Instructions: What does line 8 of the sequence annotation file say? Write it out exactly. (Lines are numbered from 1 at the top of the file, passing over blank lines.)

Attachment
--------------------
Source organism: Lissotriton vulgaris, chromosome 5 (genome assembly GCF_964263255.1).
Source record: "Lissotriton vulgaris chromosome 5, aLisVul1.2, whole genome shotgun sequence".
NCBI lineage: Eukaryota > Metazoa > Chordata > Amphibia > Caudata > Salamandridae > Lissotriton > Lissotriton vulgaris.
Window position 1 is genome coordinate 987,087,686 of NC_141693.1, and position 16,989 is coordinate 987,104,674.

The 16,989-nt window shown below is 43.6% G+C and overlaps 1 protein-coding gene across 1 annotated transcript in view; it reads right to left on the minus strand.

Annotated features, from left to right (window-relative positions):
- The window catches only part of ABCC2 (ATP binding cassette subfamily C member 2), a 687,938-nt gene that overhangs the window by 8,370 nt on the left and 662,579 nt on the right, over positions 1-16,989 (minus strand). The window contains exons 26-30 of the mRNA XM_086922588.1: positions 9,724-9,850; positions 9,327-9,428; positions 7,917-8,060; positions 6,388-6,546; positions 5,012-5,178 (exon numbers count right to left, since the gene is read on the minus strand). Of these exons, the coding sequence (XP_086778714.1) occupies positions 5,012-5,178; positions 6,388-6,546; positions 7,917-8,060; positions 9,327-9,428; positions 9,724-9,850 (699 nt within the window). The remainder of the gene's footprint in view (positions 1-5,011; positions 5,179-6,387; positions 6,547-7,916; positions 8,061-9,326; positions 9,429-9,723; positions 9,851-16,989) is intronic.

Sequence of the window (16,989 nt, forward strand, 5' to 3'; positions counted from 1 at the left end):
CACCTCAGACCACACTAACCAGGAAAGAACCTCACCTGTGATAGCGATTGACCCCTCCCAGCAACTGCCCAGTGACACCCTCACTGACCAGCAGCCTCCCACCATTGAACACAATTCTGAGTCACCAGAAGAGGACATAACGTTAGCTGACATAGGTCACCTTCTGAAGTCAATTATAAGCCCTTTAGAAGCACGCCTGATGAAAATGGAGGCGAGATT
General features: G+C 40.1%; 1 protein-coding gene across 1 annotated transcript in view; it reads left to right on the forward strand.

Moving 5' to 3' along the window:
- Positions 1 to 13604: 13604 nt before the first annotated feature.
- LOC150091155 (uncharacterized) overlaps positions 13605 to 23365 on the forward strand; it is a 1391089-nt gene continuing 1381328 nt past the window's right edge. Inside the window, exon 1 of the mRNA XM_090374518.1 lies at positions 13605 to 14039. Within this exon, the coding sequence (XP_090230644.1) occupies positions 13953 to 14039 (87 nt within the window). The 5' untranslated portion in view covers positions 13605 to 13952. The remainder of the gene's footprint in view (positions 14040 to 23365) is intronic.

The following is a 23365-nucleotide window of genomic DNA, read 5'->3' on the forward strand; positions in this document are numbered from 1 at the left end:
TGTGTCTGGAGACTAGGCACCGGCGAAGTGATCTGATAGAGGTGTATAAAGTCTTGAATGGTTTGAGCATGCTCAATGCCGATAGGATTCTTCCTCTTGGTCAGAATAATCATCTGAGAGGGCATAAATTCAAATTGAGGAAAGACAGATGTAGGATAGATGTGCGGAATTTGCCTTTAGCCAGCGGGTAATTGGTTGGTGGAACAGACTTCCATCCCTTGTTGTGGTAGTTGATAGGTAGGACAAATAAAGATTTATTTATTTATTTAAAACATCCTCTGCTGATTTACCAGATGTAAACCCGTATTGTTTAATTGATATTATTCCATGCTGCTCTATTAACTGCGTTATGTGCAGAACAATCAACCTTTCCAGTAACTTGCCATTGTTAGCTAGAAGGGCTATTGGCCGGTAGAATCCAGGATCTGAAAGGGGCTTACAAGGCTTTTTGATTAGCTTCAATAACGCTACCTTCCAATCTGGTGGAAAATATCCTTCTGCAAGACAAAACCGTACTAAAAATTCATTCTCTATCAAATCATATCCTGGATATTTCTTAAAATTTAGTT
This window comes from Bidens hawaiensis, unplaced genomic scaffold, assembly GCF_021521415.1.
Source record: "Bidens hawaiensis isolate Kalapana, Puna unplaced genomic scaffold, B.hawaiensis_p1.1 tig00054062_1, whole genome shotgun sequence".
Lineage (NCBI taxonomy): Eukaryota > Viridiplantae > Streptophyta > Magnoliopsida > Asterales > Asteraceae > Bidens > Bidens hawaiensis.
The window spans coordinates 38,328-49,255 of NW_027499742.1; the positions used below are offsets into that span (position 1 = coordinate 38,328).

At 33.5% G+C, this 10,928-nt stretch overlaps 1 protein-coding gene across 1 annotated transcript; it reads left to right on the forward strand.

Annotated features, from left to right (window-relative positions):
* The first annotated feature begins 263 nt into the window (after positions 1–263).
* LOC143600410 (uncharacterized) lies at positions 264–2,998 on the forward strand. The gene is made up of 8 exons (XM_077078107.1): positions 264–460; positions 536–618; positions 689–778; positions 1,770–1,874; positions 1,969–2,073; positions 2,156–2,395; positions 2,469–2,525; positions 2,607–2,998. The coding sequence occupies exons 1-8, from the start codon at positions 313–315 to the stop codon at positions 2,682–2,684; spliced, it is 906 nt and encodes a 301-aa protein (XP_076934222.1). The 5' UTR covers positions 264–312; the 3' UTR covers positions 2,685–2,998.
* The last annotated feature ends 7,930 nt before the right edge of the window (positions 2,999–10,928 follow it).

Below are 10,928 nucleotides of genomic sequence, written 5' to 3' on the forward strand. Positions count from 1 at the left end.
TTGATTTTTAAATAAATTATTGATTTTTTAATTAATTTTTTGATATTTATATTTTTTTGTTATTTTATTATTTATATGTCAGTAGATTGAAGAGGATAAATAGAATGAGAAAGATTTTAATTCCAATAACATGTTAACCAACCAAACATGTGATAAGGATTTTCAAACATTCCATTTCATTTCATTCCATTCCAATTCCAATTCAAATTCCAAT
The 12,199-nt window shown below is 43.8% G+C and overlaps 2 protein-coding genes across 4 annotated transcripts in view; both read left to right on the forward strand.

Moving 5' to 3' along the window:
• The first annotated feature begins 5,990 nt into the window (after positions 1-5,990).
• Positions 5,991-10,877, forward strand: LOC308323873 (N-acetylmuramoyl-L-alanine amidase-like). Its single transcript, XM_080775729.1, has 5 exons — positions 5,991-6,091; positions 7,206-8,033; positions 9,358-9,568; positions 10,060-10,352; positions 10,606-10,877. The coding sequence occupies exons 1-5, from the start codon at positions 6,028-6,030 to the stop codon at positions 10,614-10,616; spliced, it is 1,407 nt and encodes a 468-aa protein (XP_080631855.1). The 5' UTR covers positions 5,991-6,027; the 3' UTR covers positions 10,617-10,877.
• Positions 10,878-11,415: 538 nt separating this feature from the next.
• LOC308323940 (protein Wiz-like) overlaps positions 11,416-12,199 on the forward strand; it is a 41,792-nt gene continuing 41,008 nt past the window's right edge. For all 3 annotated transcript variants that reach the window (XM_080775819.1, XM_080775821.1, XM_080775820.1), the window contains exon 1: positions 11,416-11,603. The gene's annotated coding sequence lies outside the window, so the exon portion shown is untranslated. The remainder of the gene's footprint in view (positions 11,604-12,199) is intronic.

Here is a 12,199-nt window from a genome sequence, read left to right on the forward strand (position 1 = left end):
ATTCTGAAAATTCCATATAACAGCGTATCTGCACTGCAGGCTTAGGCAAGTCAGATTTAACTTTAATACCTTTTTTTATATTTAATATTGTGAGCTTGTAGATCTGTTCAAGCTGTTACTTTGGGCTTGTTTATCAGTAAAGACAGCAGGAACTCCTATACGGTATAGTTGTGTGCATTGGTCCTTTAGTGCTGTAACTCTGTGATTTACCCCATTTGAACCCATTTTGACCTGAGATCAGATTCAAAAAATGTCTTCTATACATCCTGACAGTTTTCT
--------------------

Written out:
Sequence of the window (16,989 nt, forward strand, 5' to 3'; positions counted from 1 at the left end):